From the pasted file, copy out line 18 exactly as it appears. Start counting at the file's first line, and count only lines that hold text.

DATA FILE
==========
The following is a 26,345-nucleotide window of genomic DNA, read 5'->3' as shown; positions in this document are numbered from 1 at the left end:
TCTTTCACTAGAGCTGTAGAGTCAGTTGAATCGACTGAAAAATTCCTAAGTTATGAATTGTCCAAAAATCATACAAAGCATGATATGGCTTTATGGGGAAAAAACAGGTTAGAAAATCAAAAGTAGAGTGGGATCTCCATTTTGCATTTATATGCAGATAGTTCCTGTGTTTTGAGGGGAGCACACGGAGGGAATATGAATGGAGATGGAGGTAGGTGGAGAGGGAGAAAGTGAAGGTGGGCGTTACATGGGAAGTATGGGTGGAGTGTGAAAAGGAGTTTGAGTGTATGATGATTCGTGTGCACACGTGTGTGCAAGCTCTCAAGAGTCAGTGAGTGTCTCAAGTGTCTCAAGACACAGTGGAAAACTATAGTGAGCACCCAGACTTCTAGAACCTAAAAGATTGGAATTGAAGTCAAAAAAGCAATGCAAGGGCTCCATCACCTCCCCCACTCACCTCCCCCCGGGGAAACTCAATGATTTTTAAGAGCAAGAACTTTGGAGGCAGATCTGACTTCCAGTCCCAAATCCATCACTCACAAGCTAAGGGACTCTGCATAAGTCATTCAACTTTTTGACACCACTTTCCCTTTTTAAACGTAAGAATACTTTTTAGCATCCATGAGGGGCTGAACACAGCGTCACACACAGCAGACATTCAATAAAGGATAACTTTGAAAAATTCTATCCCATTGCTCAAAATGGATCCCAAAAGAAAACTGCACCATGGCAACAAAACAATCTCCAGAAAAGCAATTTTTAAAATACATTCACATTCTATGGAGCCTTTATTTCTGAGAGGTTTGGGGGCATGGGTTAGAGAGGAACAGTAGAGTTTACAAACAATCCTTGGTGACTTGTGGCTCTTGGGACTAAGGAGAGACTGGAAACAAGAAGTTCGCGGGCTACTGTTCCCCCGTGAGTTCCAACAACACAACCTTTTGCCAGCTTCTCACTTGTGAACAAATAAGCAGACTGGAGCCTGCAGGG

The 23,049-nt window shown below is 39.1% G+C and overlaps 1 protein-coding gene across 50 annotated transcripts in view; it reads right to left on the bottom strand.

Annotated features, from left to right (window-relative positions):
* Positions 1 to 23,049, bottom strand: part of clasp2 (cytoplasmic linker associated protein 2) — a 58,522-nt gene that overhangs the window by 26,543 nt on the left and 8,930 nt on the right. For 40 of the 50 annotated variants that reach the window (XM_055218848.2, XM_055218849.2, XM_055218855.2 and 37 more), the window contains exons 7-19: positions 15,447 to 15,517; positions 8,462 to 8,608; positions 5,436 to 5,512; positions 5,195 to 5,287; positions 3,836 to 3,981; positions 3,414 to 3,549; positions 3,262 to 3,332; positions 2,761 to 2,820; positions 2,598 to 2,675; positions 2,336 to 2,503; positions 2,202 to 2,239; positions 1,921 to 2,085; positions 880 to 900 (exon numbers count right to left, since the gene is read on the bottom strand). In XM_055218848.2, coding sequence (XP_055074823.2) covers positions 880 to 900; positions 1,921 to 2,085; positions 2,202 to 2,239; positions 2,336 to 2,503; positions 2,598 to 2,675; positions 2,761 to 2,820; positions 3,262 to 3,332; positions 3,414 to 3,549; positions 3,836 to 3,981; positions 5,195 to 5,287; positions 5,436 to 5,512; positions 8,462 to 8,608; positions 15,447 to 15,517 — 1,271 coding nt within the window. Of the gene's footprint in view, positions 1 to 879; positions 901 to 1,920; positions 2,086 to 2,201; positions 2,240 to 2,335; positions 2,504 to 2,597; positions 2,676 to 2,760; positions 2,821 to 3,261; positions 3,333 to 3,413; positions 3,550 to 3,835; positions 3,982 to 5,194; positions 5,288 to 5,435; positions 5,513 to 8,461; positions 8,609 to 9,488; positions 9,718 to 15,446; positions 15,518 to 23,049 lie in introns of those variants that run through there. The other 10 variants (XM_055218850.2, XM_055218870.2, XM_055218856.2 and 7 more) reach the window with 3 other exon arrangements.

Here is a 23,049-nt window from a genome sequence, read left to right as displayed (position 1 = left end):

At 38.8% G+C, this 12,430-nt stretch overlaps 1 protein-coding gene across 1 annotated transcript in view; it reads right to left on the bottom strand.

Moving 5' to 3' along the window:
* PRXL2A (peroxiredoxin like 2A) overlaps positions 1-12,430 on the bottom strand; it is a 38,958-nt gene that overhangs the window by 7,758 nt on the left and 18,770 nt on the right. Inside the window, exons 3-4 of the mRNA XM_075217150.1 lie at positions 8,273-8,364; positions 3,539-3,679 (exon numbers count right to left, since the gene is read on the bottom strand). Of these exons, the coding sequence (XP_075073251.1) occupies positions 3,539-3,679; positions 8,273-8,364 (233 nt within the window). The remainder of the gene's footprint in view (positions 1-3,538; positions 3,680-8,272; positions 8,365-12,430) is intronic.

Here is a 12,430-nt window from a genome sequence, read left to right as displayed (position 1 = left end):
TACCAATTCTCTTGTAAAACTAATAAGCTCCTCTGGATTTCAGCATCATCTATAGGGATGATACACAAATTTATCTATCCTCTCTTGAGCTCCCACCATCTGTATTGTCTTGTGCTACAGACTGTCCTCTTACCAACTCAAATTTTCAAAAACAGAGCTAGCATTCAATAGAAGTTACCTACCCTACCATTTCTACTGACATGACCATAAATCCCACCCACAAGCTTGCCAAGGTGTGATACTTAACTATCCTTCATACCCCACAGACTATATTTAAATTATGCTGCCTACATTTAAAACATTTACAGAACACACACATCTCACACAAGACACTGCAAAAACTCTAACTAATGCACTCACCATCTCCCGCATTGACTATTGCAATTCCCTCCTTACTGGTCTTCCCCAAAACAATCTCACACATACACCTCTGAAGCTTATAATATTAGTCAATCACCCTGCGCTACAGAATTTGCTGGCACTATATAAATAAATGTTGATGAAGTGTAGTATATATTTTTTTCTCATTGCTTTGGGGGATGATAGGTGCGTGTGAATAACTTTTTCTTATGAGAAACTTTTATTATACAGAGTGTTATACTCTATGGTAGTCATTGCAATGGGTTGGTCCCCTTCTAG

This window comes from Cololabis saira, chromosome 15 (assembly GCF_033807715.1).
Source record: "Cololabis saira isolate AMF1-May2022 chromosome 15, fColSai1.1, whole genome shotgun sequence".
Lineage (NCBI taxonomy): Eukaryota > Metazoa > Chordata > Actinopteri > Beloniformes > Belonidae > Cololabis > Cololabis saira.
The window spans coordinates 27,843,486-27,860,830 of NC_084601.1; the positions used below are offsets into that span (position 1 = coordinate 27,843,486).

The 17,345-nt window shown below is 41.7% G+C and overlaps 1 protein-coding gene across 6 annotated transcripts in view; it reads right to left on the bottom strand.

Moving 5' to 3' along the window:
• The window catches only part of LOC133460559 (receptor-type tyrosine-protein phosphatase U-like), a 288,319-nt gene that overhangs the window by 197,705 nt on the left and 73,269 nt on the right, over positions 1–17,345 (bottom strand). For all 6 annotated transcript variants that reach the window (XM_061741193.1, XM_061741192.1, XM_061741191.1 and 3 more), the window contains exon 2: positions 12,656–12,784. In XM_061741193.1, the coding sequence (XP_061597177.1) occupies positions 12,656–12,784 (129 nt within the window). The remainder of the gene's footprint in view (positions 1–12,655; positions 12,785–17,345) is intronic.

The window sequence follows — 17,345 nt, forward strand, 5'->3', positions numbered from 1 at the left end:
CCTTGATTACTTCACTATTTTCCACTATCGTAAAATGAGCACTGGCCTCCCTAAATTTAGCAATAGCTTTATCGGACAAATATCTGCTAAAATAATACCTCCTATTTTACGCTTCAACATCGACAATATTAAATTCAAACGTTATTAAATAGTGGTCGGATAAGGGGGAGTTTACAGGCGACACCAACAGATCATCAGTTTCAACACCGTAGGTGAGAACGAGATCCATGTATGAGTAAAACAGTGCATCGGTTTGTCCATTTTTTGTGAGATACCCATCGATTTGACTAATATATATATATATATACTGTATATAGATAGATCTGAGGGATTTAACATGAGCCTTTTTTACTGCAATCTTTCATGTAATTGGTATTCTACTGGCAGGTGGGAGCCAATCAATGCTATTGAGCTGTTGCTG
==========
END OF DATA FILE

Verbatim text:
• The window catches only part of LOC133460559 (receptor-type tyrosine-protein phosphatase U-like), a 288,319-nt gene that overhangs the window by 197,705 nt on the left and 73,269 nt on the right, over positions 1–17,345 (bottom strand). For all 6 annotated transcript variants that reach the window (XM_061741193.1, XM_061741192.1, XM_061741191.1 and 3 more), the window contains exon 2: positions 12,656–12,784. In XM_061741193.1, the coding sequence (XP_061597177.1) occupies positions 12,656–12,784 (129 nt within the window). The remainder of the gene's footprint in view (positions 1–12,655; positions 12,785–17,345) is intronic.